- The 50 pence coin shows King Charles III without a crown and facing left, in keeping with a tradition for each successive monarch to switch profile.
- The coins will be in circulation before the end of the year, and other denominations will be minted featuring the same image next year.
- Existing coins featuring Queen Elizabeth II will remain in use until they are naturally phased out.
LONDON — The first coin featuring King Charles III was unveiled Friday and is set to be in public usage before the end of the year.
The 50 pence coin shows a likeness of the British king created by British sculptor Martin Jennings, who said it was his smallest-ever work.
King Charles is facing left on the coin, in keeping with a tradition that sees each successive monarch switch profile.
He is not wearing a crown, which previous kings also did not, though Queen Elizabeth II did in the five coins produced during her reign.
The same image will be used on coins from the 1 pence to £2 from the start of next year.
The text on the new coin says "CHARLES III • D • G • REX • F • D • 5 POUNDS • 2022," a shortening of the Latin "King Charles III, by the Grace of God, Defender of the Faith," the BBC reported.
The existing 29 billion coins featuring the queen in circulation in the U.K., as well as in Commonwealth countries including Australia, New Zealand and Canada, will remain legal tender and be phased out naturally and over time with use.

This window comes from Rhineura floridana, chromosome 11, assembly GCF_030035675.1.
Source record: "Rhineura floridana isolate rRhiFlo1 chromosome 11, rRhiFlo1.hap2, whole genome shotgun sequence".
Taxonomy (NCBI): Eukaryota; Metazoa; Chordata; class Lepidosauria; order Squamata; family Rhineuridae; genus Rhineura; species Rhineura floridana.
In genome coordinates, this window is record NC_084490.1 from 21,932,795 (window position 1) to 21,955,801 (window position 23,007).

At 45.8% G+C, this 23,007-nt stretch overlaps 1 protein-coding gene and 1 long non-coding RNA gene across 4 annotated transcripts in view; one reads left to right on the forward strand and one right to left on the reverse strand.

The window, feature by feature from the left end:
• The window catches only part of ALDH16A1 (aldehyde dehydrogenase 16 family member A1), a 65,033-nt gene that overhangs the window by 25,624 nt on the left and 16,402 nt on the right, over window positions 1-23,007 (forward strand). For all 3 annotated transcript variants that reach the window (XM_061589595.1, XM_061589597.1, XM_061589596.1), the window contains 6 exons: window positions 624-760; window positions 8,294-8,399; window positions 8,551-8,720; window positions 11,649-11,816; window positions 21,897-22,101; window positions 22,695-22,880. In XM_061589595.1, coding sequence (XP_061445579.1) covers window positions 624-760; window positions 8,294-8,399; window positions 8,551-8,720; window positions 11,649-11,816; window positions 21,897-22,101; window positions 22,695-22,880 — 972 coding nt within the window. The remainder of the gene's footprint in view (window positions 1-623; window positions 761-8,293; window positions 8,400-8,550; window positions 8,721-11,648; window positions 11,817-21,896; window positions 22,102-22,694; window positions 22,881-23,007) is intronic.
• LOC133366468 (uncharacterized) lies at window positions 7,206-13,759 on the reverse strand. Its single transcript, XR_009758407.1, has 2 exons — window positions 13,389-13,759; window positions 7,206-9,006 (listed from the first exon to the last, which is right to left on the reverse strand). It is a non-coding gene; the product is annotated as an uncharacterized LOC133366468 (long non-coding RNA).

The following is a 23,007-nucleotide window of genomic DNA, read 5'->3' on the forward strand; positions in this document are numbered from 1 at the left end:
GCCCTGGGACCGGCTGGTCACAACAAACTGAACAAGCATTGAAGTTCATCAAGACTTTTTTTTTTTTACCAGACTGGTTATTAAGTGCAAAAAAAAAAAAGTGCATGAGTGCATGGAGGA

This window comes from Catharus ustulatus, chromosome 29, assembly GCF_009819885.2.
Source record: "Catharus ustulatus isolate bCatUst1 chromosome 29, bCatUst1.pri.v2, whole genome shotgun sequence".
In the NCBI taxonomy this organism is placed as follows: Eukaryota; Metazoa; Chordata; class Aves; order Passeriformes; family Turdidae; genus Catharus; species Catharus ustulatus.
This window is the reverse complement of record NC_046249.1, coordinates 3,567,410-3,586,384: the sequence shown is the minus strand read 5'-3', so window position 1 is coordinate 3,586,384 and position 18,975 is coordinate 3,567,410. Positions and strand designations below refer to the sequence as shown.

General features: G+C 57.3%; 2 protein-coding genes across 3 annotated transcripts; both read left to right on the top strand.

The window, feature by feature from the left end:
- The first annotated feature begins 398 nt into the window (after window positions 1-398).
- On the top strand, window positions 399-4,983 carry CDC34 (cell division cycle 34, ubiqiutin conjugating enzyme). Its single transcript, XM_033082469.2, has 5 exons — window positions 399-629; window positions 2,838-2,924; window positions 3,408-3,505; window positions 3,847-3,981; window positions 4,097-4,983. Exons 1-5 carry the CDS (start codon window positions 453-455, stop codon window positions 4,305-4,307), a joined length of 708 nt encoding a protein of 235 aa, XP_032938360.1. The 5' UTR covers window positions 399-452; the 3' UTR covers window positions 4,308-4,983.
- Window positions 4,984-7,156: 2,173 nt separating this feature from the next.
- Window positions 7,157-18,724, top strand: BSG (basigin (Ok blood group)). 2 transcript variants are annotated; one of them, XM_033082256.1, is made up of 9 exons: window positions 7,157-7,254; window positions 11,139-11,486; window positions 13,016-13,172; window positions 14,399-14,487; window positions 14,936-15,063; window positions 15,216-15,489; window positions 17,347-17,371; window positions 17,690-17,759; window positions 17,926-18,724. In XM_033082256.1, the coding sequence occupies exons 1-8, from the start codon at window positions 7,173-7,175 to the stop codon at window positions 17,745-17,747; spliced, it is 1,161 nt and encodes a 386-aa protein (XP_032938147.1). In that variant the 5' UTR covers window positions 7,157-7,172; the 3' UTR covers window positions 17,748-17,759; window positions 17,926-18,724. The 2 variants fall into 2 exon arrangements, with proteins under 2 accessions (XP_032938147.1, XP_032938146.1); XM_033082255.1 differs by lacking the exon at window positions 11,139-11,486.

It was once common for the public to carry coins featuring more than one monarch.
The Royal Mint, which has made coins featuring the monarch for over 1,100 years and is Britain's oldest company, said it would be available to collectors next week and in general use before the end of the year.
"Although technology has progressed, we continue to honour British craftsmanship passed down through the centuries," said Anne Jessopp, chief executive at the Royal Mint.
"Our team of skilled modellers, tool-makers and engravers will ensure that the King's effigy will be faithfully replicated on to millions of coins."
The Royal Mint will also release a commemorative £5 Crown — a coin intended as a souvenir or collector item that is not generally accepted for use — featuring images of Queen Elizabeth II near the start and end of her 70-year reign.
King Charles ascended to the throne on Sept. 8. following the death of Queen Elizabeth II, his mother.
This week the palace said the cause of death recorded on her death certificate was "old age." She was 96.